By T. Anthony BellMay 31, 2012
BLACKSTONE ARMY AIRFIELD -- Leaders who empathize with Soldiers and their missions, will likely reap benefits far beyond a "feel-good moment," said Command Sgt. Maj. James Sims, Quartermaster Corps regimental command sergeant major.
That's why he makes it a point to show his face in the schoolhouse and at training sites on a regular basis.
"When you have presence from the leadership, it permeates across an organization," he said. "It shows the leadership cares from the top all the way down."
Sims was showing his concern for Soldiers May 24 when he visited Fort Pickett to talk with students and participate in airborne operations there. The school's Aerial Delivery and Field Services Department conducts airborne operations there twice a month for rigger advanced individual training and basic officer leader course students. Although he visits twice monthly to jump himself, the opportunity to connect with Soldiers is never taken for granted.
"I've been doing this thing for more than 28 years," he said, "so I can tell you that the greatest gift for me is to give back -- that's priceless -- to give to someone else all that I've learned from mentors, battle buddies, bosses, commanders, warrant officers, noncommissioned officers and Soldiers alike."
On the Blackstone Army Airfield tarmac, the troops were inclined to keep their bearing as they awaited their lifts. They stood at a rigid parade rest as Sims made rounds to engage groups of Soldiers but softened their postures as the conversation evolved into banter. He was clearly enjoying himself.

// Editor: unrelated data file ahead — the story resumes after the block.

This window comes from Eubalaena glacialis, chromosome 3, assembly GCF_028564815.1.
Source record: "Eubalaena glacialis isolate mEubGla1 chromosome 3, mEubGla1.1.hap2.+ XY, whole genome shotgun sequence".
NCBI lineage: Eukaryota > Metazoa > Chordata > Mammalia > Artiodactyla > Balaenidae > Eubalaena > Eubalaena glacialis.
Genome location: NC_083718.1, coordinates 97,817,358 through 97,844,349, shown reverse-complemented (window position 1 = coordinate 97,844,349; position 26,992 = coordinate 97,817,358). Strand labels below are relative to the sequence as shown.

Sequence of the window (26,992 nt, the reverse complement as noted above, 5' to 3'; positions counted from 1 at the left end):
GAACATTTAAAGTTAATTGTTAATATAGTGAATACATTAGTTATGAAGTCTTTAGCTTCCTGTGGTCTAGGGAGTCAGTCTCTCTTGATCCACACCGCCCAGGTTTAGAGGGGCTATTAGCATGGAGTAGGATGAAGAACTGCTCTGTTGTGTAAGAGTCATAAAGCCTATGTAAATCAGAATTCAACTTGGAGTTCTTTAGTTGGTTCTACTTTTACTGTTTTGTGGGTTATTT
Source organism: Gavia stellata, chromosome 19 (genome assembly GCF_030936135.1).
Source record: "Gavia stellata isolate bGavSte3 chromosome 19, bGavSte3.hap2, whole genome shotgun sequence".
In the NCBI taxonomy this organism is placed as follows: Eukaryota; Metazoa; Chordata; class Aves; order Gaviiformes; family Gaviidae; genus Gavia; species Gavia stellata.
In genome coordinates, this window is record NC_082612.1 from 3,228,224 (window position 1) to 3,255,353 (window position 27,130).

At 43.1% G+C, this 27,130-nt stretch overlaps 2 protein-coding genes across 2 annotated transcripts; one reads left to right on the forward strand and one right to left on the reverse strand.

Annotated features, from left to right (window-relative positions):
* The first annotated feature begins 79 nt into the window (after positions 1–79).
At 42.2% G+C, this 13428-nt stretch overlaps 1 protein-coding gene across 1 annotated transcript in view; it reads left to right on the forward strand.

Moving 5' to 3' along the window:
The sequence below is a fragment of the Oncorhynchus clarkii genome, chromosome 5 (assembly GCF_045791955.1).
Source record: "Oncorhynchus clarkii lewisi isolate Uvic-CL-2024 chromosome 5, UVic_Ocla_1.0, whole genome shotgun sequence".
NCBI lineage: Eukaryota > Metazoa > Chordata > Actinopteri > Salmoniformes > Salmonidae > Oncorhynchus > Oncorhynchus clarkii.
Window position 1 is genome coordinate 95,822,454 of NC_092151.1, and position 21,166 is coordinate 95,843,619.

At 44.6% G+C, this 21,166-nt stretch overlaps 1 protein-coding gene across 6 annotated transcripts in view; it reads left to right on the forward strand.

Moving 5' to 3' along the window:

"It's always a good day be out here among these young warriors," he said. "To be a part of it, there's no greater gift."
Not far from where Sims stood with the troops, his commander, the person whom he calls "battle buddy," was busy getting instructions for a jump. Brig. Gen. Gwen Bingham, the Quartermaster School commandant, was on her first visit to Blackstone in that capacity. Like Sims, she had also engaged the troops but was minutes away from making her first tandem jump, one in which an inexperienced jumper is attached to an experienced jumper via a harness. She joined about 77 other parachutists who were eventually dropped from the sky by a C-130 aircraft.
Minutes after landing, she appeared charged, saying it was a thrill all of its own.
"Now I know why my husband put his knees in the breeze 77 times," she said, referring to her husband Patrick, a former airborne Soldier. "It is enjoyable. I'm glad I did it. Now my husband and I have something to talk about."
She also has a better take on the parachute rigger course (military occupational specialty 92R) taught at the schoolhouse and the students who undergo the training.
"I wanted to experience what our Soldiers experience," said Bingham. "These are 92 romeos and I'm not an airborne Soldier, so I wanted the opportunity to feel like I was a part of their world for one day in the life of a quartermaster general. For one moment in time, I feel like I was a part of their world."
The Quartermaster School graduates roughly 800 riggers annually. Riggers pack, maintain and repair parachutes for individuals as well as for equipment. The lack of roads and treacherous terrain make them a critical part of the logistical efforts in Afghanistan where airdropping supplies and equipment is commonplace.
"What they do is phenomenal, and God bless each and every one of them," said Bingham.